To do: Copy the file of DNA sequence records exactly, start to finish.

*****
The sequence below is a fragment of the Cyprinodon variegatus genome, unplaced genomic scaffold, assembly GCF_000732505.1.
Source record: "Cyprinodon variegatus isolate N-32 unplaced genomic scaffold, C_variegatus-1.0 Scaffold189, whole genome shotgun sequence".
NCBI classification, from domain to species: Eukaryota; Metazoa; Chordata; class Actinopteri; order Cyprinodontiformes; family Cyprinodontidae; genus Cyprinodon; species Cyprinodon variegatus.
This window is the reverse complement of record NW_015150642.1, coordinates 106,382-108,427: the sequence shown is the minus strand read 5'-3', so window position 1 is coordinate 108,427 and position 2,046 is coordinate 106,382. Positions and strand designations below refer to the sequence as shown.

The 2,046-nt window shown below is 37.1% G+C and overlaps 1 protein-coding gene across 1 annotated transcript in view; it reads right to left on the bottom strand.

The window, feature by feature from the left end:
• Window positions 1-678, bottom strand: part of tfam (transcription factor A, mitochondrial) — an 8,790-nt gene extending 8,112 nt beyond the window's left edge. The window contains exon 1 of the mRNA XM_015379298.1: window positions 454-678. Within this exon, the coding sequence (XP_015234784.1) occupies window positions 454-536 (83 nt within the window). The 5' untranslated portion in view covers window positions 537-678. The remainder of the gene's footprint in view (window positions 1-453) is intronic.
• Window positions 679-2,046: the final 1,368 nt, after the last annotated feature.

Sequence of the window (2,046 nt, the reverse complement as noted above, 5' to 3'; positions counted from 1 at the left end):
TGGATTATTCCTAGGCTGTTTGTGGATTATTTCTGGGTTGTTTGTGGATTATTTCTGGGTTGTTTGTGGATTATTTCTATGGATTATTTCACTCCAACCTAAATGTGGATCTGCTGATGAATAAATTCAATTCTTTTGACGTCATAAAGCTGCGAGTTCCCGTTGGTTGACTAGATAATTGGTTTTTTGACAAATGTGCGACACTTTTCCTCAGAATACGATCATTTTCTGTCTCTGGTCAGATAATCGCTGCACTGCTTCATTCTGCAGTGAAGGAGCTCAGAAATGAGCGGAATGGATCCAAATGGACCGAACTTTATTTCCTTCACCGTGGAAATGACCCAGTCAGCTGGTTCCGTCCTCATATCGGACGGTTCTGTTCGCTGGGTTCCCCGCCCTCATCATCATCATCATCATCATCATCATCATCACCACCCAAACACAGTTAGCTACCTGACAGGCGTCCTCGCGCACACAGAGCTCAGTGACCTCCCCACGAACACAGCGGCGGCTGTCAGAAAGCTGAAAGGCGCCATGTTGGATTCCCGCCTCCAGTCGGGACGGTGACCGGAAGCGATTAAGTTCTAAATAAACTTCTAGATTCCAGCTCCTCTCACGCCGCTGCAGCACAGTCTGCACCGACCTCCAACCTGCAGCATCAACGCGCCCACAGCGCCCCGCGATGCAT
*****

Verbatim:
The sequence below is a fragment of the Cyprinodon variegatus genome, unplaced genomic scaffold, assembly GCF_000732505.1.
Source record: "Cyprinodon variegatus isolate N-32 unplaced genomic scaffold, C_variegatus-1.0 Scaffold189, whole genome shotgun sequence".
NCBI classification, from domain to species: Eukaryota; Metazoa; Chordata; class Actinopteri; order Cyprinodontiformes; family Cyprinodontidae; genus Cyprinodon; species Cyprinodon variegatus.
This window is the reverse complement of record NW_015150642.1, coordinates 106,382-108,427: the sequence shown is the minus strand read 5'-3', so window position 1 is coordinate 108,427 and position 2,046 is coordinate 106,382. Positions and strand designations below refer to the sequence as shown.

The 2,046-nt window shown below is 37.1% G+C and overlaps 1 protein-coding gene across 1 annotated transcript in view; it reads right to left on the bottom strand.

The window, feature by feature from the left end:
• Window positions 1-678, bottom strand: part of tfam (transcription factor A, mitochondrial) — an 8,790-nt gene extending 8,112 nt beyond the window's left edge. The window contains exon 1 of the mRNA XM_015379298.1: window positions 454-678. Within this exon, the coding sequence (XP_015234784.1) occupies window positions 454-536 (83 nt within the window). The 5' untranslated portion in view covers window positions 537-678. The remainder of the gene's footprint in view (window positions 1-453) is intronic.
• Window positions 679-2,046: the final 1,368 nt, after the last annotated feature.

Sequence of the window (2,046 nt, the reverse complement as noted above, 5' to 3'; positions counted from 1 at the left end):
TGGATTATTCCTAGGCTGTTTGTGGATTATTTCTGGGTTGTTTGTGGATTATTTCTGGGTTGTTTGTGGATTATTTCTATGGATTATTTCACTCCAACCTAAATGTGGATCTGCTGATGAATAAATTCAATTCTTTTGACGTCATAAAGCTGCGAGTTCCCGTTGGTTGACTAGATAATTGGTTTTTTGACAAATGTGCGACACTTTTCCTCAGAATACGATCATTTTCTGTCTCTGGTCAGATAATCGCTGCACTGCTTCATTCTGCAGTGAAGGAGCTCAGAAATGAGCGGAATGGATCCAAATGGACCGAACTTTATTTCCTTCACCGTGGAAATGACCCAGTCAGCTGGTTCCGTCCTCATATCGGACGGTTCTGTTCGCTGGGTTCCCCGCCCTCATCATCATCATCATCATCATCATCATCATCACCACCCAAACACAGTTAGCTACCTGACAGGCGTCCTCGCGCACACAGAGCTCAGTGACCTCCCCACGAACACAGCGGCGGCTGTCAGAAAGCTGAAAGGCGCCATGTTGGATTCCCGCCTCCAGTCGGGACGGTGACCGGAAGCGATTAAGTTCTAAATAAACTTCTAGATTCCAGCTCCTCTCACGCCGCTGCAGCACAGTCTGCACCGACCTCCAACCTGCAGCATCAACGCGCCCACAGCGCCCCGCGATGCAT